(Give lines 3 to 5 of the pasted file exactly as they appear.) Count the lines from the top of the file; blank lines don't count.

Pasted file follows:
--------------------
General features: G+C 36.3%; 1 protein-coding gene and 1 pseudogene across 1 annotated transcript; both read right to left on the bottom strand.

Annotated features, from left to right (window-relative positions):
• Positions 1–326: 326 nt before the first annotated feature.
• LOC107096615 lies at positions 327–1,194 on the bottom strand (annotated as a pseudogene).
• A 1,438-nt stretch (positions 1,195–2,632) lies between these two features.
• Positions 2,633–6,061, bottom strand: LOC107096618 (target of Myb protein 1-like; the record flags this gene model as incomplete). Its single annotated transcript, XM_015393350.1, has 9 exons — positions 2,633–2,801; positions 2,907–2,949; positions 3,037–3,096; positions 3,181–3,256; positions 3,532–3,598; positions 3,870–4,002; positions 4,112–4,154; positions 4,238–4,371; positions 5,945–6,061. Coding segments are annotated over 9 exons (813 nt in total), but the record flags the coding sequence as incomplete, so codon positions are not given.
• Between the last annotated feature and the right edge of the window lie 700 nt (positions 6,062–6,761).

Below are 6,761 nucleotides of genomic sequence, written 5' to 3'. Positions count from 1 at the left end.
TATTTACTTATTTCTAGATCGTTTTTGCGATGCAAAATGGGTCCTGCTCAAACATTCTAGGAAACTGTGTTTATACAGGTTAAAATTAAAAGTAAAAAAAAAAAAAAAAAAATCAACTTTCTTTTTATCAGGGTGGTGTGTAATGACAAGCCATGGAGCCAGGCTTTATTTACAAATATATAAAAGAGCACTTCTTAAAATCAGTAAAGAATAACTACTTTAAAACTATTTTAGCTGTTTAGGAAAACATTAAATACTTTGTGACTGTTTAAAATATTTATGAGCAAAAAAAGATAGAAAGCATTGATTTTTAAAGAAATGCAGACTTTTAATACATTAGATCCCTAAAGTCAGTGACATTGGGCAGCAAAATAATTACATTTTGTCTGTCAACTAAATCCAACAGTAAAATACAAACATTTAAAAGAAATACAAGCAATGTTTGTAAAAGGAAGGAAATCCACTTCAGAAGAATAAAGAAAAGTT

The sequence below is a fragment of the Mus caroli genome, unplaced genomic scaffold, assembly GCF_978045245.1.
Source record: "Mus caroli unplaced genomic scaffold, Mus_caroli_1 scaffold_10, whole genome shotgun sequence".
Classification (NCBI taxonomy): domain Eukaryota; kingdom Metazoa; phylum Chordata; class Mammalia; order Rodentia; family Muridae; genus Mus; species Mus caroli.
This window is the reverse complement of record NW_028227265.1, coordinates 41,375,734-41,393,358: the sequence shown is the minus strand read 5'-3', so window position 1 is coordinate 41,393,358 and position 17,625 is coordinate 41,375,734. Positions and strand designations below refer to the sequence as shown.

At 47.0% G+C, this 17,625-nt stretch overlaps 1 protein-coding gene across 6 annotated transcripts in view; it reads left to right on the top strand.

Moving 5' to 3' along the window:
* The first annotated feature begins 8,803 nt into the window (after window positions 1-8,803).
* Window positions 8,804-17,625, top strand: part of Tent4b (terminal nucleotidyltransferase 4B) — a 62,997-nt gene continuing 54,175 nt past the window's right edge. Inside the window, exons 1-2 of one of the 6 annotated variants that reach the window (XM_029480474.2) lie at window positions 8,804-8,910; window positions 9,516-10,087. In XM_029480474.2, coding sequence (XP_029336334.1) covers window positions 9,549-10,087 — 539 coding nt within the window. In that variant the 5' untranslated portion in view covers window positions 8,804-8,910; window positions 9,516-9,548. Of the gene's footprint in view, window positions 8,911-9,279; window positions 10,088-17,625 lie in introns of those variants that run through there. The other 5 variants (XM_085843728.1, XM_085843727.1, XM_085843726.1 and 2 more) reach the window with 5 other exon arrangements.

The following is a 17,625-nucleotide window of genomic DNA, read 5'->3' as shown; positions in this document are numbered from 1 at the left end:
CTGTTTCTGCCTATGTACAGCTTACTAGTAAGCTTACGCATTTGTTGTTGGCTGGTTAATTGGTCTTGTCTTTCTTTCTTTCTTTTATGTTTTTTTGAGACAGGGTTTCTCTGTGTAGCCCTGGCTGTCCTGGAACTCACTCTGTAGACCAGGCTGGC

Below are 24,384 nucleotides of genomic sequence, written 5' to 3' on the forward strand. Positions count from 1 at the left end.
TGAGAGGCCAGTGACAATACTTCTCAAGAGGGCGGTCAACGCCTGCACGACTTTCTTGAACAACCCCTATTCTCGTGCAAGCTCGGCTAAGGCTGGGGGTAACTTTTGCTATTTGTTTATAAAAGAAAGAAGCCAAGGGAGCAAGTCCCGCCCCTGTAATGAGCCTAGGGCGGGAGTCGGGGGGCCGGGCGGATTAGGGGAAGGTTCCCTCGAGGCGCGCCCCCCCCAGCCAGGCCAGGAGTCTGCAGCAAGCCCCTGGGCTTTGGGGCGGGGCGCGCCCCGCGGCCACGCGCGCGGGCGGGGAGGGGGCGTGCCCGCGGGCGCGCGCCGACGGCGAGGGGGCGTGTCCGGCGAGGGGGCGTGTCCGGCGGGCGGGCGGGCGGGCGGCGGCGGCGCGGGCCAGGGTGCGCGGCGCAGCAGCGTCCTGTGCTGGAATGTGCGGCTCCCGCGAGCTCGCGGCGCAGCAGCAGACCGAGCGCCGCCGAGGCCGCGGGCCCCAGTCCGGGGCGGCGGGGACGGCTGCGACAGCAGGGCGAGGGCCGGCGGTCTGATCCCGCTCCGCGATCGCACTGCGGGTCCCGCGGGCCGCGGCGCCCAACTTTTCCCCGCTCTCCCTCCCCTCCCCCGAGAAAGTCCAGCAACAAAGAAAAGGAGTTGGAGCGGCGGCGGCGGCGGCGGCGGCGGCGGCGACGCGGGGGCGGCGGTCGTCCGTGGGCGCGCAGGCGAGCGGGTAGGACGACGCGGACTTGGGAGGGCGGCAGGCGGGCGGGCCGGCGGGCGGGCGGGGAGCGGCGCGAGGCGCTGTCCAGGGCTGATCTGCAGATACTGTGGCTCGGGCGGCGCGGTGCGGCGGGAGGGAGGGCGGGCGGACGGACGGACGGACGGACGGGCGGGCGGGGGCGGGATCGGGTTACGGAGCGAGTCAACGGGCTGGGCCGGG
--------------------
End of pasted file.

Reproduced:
• Positions 1–326: 326 nt before the first annotated feature.
• LOC107096615 lies at positions 327–1,194 on the bottom strand (annotated as a pseudogene).
• A 1,438-nt stretch (positions 1,195–2,632) lies between these two features.